Fri, 18 September 2020
Jason Hartman interviews author of the book, Unfu*k Yourself, Get Out of Your Head and Into Your Life, by Gary John Bishop. Bishop shares pieces of the philosophy that shaped his world. His joy for helping others gave momentum towards sharing his wisdom in book and audio form. His approach to life is designed around forgiveness, being honest with oneself, and that significant change is available to everyone. Gary John Bishop is also author to Stop Doing That Sh*t and Do The Work.
[2:45] “Have you ever felt like a hamster on a wheel, furiously turning your way through life with somehow going nowhere” - Gary John Bishop
[4:00] The best place to start is finally telling yourself the truth.
[7:30] “You’re way more encumbered by what you think than anyone else.” G.J. Bishop
[9:45] How do I forgive someone/something?
[11:00] It’s amazing what things people will give up to be right.
[12:25] Should we always forgive?
[17:30] Significant change is available to you.
[21:45] “Your success in life is almost exclusively tied to the degree that you can keep a promise to yourself.” G.J. Bishop
Wed, 16 September 2020
There is nothing fair about forcing a person to join a labor union in order to have a job. Jason Hartman interviews Mark Mix, President of the National Right to Work Committee, as they discuss the impact of labor unions in the economy.
[1:40] In some states, you are forced to join a union if you want a job.
[2:00] Mark explains what it means to have a Right to Work in one of the 27 Right To Work states.
[5:15] Is there still a need for labor unions in the workplace in the US?
[10:00] Employment growth has been higher in the right to work states versus forced-unionism states.
[18:15] Simply put, the right to work states give power back to the worker instead of the union official.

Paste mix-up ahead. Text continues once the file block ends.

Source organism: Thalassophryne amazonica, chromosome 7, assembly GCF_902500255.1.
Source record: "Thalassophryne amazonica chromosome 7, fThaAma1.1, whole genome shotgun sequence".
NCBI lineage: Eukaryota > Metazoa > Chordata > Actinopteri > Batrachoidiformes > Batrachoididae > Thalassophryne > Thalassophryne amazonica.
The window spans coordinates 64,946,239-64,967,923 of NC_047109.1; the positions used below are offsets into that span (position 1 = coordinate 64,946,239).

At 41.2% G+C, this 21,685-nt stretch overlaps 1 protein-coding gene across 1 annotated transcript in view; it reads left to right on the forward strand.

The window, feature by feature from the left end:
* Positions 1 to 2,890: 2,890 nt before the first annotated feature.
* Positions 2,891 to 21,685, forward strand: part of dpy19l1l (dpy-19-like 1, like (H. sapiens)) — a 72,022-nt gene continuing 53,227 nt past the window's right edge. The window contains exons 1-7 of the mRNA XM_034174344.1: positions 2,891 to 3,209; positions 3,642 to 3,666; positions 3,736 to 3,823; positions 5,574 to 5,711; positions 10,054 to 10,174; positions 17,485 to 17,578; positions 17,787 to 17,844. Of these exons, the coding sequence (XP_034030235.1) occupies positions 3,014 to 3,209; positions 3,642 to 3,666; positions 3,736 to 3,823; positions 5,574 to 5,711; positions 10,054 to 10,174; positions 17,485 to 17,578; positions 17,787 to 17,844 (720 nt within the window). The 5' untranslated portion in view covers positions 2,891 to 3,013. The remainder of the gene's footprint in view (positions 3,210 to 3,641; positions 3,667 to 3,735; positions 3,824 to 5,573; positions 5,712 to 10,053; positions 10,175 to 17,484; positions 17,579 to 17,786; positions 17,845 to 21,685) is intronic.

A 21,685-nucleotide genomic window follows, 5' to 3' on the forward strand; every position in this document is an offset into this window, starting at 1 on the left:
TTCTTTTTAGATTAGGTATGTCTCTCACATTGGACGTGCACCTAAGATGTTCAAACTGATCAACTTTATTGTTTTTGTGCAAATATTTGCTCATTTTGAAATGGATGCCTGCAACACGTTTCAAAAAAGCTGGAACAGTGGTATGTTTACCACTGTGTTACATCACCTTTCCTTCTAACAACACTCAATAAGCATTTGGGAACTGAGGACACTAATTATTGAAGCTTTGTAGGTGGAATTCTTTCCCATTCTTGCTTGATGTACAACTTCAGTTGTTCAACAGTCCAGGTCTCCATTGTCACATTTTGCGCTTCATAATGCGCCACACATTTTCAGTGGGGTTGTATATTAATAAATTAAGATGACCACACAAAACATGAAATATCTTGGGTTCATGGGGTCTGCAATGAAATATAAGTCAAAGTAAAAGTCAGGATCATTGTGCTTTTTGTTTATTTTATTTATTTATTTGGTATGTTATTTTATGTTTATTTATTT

[21:50] Generally, how much are union dues?
Fri, 11 September 2020
Jason interviews Chairman of Whalen Global Advisors LLC, R. Christopher Whalen. Whalen speaks on location changes of people and businesses due to Coronavirus. Not only are business locations changing, but companies have been forced to move away from the “old way” of doing business and finally adapting to innovations in technology and communication. Whalen also gives a glimpse into his recent book and discusses the fed’s strategy to steer clear of deflationary times. Will we see consequences from the creation of money and bailouts?
Books: Inflated, How Money & Debt Built the American Dream by R. Christopher Whalen
[2:00] Not only are people leaving big cities, like NYC, because of COVID-19, but large companies are also looking to move so that they can relocate their people.
[4:30] Coronavirus has forced businesses to move out of “the old way.”
[8:50] A brief history of banking, from Abraham Lincoln to present.
[11:20] Before the creation of The Fed, J.P. Morgan was essentially the central bank.
[13:00] Whalen breaks down how he differentiates between inflated as he puts it and inflation.
[18:15] Will we see any consequences from the creation of money and bailouts?
[19:00] Quantitative Easing: central banks buy government bonds or other financial assets to inject money into the economy to expand its activity.
Direct download: AMA_Inflated_How_Money__Debt_Built_the_American_Dream_by_R._Christopher_Whalen.mp3
Category:general -- posted at: 12:00pm EDT
Wed, 9 September 2020
Jason Hartman speaks with Leslie Appleton-Young, vice-president and chief economist for the California Association of Realtors. Leslie brings several charts and graphs to the conversation to share some staggering movement in California's real estate. In January, 2020 was shaping up to be a knock out year, but due to the Coronavirus pandemic, we are now looking at best for a quick recovery. Leslie and Jason draw correlations between the 2008 recession and recovery to the recent, seemingly, self-imposed recession.